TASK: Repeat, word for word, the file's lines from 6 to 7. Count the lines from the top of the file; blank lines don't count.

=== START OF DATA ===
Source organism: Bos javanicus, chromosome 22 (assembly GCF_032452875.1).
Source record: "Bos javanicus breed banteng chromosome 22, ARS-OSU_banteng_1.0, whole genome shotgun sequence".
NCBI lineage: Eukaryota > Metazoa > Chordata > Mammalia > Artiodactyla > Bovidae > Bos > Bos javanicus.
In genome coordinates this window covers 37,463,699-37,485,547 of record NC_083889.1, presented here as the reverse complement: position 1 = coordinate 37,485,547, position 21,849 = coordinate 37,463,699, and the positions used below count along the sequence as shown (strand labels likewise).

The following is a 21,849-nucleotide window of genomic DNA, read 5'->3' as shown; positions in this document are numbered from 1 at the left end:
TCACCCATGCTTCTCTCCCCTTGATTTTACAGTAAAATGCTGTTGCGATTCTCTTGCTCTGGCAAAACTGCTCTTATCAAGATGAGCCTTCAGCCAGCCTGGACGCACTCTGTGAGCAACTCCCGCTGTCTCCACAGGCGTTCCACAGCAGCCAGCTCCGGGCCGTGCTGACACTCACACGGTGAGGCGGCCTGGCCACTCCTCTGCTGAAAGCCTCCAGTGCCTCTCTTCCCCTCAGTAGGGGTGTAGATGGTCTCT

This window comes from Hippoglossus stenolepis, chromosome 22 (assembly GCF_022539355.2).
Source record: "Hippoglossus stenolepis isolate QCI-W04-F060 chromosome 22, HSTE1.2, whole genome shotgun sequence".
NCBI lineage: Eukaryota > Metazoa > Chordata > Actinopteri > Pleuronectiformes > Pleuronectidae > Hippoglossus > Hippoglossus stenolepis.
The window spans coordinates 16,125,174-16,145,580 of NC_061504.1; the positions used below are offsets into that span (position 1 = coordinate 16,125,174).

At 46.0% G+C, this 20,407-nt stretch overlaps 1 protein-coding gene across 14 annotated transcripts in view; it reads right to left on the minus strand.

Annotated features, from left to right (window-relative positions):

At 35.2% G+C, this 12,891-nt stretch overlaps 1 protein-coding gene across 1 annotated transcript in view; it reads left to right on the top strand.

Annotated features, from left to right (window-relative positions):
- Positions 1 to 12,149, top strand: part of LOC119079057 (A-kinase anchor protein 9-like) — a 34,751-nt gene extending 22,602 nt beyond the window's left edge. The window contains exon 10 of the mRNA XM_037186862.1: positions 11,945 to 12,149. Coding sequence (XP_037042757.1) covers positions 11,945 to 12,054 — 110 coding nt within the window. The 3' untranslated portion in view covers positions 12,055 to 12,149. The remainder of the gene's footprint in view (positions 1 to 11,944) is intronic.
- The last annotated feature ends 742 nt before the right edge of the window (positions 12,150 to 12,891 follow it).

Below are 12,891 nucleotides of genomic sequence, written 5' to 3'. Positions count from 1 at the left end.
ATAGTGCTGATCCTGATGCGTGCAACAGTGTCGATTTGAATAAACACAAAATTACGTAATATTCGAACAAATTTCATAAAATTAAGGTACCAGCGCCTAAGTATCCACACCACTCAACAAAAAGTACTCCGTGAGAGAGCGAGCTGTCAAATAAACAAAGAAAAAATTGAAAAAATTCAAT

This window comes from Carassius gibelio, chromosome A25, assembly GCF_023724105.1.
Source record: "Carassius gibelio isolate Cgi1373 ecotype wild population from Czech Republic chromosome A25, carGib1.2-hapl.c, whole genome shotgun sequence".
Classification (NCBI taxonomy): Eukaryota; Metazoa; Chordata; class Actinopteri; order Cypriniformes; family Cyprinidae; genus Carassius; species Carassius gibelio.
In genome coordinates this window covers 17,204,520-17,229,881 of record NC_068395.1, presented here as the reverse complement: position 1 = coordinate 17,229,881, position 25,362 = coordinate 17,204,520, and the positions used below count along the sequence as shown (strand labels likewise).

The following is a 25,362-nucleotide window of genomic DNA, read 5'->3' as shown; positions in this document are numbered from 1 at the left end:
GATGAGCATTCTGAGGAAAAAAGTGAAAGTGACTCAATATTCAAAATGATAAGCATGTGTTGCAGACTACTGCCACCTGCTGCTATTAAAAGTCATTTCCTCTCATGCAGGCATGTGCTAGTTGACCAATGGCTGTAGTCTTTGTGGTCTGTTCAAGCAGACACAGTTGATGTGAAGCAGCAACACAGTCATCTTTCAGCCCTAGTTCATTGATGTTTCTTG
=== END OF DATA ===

TCACCCATGCTTCTCTCCCCTTGATTTTACAGTAAAATGCTGTTGCGATTCTCTTGCTCTGGCAAAACTGCTCTTATCAAGATGAGCCTTCAGCCAGCCTGGACGCACTCTGTGAGCAACTCCCGCTGTCTCCACAGGCGTTCCACAGCAGCCAGCTCCGGGCCGTGCTGACACTCACACGGTGAGGCGGCCTGGCCACTCCTCTGCTGAAAGCCTCCAGTGCCTCTCTTCCCCTCAGTAGGGGTGTAGATGGTCTCT

This window comes from Hippoglossus stenolepis, chromosome 22 (assembly GCF_022539355.2).